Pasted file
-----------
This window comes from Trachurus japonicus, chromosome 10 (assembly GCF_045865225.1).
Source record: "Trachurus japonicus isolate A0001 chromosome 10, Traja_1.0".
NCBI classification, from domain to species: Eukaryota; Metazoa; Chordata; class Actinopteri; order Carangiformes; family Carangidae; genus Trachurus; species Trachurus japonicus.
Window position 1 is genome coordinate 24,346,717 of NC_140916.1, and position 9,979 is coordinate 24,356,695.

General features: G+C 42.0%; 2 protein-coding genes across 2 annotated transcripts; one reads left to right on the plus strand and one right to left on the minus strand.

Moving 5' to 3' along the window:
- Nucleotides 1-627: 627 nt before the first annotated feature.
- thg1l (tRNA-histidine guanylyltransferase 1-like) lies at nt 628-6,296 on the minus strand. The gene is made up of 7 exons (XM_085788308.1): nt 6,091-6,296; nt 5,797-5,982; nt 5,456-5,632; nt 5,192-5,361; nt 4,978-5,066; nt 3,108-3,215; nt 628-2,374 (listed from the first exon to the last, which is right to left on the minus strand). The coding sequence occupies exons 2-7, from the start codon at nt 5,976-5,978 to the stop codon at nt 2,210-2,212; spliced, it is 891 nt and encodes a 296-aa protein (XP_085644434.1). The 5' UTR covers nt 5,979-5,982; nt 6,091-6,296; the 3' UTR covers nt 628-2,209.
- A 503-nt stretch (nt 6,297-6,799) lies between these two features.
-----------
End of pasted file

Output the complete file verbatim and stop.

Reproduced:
This window comes from Trachurus japonicus, chromosome 10 (assembly GCF_045865225.1).
Source record: "Trachurus japonicus isolate A0001 chromosome 10, Traja_1.0".
NCBI classification, from domain to species: Eukaryota; Metazoa; Chordata; class Actinopteri; order Carangiformes; family Carangidae; genus Trachurus; species Trachurus japonicus.
Window position 1 is genome coordinate 24,346,717 of NC_140916.1, and position 9,979 is coordinate 24,356,695.

General features: G+C 42.0%; 2 protein-coding genes across 2 annotated transcripts; one reads left to right on the plus strand and one right to left on the minus strand.

Moving 5' to 3' along the window:
- Nucleotides 1-627: 627 nt before the first annotated feature.
- thg1l (tRNA-histidine guanylyltransferase 1-like) lies at nt 628-6,296 on the minus strand. The gene is made up of 7 exons (XM_085788308.1): nt 6,091-6,296; nt 5,797-5,982; nt 5,456-5,632; nt 5,192-5,361; nt 4,978-5,066; nt 3,108-3,215; nt 628-2,374 (listed from the first exon to the last, which is right to left on the minus strand). The coding sequence occupies exons 2-7, from the start codon at nt 5,976-5,978 to the stop codon at nt 2,210-2,212; spliced, it is 891 nt and encodes a 296-aa protein (XP_085644434.1). The 5' UTR covers nt 5,979-5,982; nt 6,091-6,296; the 3' UTR covers nt 628-2,209.
- A 503-nt stretch (nt 6,297-6,799) lies between these two features.